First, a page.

Fédération Internationale de Philatélie
The primary aims of the FIP are:
- To promote stamp collecting and philately.
- To maintain friendly relations and friendship among all peoples.
- To establish and maintain close relations with the philatelic trade and postal administrations.
- To promote philatelic exhibitions by granting Patronage and Auspices
Since its inception in 1926, when a small number of European federations came together to found a worldwide organisation, the FIP has promoted the hobby that is sometimes called The King of Hobbies and the Hobby of Kings. FIP works to promote philately in developing countries, in Asia and in the industrialised countries, where it appears to be stagnating. It coordinates contact between the philatelic organisations in different countries.
The FIP is run by a Board of Directors with a President and three Vice-Presidents. Since 2010 the president is Tay Peng Hian of Singapore.
There are eleven FIP Commissions which deal with the following subjects:
- Fight against Forgeries
- Philatelic literature
- Postal history
- Postal stationery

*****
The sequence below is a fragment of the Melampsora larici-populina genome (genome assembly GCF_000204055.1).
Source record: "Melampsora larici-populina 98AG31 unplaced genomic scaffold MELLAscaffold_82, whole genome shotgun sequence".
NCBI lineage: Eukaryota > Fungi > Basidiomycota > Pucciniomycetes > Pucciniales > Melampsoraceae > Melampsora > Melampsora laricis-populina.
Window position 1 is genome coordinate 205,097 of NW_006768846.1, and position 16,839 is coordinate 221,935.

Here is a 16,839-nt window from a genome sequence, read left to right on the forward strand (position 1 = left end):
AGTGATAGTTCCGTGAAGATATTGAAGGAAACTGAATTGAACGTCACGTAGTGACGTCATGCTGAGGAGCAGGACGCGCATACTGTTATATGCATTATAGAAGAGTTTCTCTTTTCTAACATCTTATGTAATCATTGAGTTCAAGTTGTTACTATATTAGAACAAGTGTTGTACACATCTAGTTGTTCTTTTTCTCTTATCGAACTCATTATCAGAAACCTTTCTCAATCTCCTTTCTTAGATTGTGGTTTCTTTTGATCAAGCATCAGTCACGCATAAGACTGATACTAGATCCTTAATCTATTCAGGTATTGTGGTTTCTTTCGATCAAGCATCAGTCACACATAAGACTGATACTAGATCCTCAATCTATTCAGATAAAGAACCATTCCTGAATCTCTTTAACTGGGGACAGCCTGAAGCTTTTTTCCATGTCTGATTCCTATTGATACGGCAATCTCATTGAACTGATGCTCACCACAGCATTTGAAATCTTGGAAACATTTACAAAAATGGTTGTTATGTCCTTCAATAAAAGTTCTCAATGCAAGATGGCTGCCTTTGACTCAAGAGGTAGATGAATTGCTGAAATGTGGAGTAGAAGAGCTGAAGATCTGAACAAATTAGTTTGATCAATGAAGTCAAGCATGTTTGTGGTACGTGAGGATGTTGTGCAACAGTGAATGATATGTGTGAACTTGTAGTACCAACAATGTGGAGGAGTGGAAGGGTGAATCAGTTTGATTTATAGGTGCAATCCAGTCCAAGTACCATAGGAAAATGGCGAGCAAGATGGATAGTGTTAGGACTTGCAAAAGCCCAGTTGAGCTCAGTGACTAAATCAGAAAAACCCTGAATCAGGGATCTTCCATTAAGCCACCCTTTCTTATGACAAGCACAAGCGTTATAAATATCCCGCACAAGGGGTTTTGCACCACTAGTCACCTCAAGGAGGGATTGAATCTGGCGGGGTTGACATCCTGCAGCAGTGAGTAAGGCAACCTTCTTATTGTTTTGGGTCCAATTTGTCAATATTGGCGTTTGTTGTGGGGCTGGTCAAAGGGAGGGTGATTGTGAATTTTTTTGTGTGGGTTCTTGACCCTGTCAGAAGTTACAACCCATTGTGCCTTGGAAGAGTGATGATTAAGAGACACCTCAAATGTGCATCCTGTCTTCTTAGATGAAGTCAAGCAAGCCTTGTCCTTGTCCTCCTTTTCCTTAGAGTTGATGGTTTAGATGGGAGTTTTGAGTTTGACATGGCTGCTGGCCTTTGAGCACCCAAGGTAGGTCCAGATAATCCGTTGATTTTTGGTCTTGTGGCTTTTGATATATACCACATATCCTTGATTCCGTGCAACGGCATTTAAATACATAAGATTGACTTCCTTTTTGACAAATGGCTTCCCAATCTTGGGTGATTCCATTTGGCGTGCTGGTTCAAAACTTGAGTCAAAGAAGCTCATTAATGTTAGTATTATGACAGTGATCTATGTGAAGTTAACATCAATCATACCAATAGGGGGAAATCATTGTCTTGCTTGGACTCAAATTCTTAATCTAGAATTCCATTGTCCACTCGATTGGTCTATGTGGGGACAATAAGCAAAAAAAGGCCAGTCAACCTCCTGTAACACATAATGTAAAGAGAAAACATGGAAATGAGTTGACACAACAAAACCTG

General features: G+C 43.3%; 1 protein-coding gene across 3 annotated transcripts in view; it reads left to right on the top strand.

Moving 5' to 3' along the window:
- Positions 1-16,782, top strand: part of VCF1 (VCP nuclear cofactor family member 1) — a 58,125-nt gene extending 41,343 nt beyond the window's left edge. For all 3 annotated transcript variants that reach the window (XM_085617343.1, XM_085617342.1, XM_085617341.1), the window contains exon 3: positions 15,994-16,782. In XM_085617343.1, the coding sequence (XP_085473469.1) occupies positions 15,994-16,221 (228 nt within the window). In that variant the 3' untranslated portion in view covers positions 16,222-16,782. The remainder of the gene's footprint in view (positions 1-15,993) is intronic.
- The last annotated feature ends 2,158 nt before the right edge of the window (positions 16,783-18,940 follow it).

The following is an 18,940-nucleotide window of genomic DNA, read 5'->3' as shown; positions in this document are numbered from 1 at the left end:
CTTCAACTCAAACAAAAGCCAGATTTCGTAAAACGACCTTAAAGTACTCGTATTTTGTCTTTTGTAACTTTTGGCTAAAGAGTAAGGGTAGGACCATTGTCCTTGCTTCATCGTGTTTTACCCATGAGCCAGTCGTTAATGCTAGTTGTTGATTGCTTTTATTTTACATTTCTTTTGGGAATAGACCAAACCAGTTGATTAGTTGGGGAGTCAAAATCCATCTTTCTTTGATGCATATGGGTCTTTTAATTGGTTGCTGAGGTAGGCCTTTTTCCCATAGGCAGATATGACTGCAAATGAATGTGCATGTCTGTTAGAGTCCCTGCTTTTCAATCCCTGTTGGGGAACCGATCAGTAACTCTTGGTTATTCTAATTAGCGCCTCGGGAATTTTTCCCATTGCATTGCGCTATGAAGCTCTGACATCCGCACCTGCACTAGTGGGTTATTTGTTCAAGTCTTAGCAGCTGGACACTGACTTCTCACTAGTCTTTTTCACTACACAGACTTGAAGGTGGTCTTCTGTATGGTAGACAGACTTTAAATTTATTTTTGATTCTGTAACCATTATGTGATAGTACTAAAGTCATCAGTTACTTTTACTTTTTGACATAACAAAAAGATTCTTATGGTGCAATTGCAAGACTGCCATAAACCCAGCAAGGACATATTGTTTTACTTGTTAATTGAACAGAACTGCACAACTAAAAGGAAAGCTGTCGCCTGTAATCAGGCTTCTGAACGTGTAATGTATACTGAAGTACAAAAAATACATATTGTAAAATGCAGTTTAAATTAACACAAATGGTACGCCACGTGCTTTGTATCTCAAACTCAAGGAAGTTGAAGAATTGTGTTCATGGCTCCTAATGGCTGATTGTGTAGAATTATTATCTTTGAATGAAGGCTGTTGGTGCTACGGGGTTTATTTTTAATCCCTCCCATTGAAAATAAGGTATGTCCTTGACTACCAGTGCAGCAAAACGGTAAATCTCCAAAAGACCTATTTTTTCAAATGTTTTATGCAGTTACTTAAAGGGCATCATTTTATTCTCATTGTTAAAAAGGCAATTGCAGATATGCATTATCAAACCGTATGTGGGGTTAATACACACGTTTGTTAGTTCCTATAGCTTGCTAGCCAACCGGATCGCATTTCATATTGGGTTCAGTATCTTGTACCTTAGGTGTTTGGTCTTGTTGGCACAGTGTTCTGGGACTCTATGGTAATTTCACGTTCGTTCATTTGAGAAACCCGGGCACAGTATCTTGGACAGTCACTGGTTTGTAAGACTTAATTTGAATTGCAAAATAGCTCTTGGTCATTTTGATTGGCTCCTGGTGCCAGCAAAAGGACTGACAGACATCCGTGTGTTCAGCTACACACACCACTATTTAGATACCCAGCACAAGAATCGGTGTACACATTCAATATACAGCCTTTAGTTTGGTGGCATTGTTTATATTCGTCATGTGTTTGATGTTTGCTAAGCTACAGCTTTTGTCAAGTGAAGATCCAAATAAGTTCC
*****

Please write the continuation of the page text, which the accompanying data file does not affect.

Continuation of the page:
- Thematic philately
- Traditional philately
- Youth philately
Each Commission has its own Commissioner.
The FIP Congress takes place annually during one of the international exhibitions that it has endorsed.
In 2004, FIP ran its first "World Stamp Competition" in Singapore and selected Tel Aviv for the second competition in 2008. The competitions involved national teams and philatelic jurors.
- "F.I.P. About Us". Fédération Internationale de Philatélie. Retrieved 2017-10-10.
- Horning, Otto (1970). The Illustrated Encyclopedia of Stamp Collecting. Feltham, UK: The Hamlyn Publishing Group. p. 63. ISBN 0-600-01797-4.
- "New FIP Board". FIP. 2012. Archived from the original on 19 April 2012. Retrieved 3 August 2012.
- "FIP Commissions/Sections". Fédération Internationale de Philatélie. Retrieved 2016-01-06.
- "Exhibitions under FIP Patronage". Fédération Internationale de Philatélie. 2017. Retrieved 7 January 2017.
- "FIP Exhibitions 2007–2010" (PDF). Fédération Internationale de Philatélie. Archived from the original (PDF) on July 27, 2007. Retrieved 2008-02-08.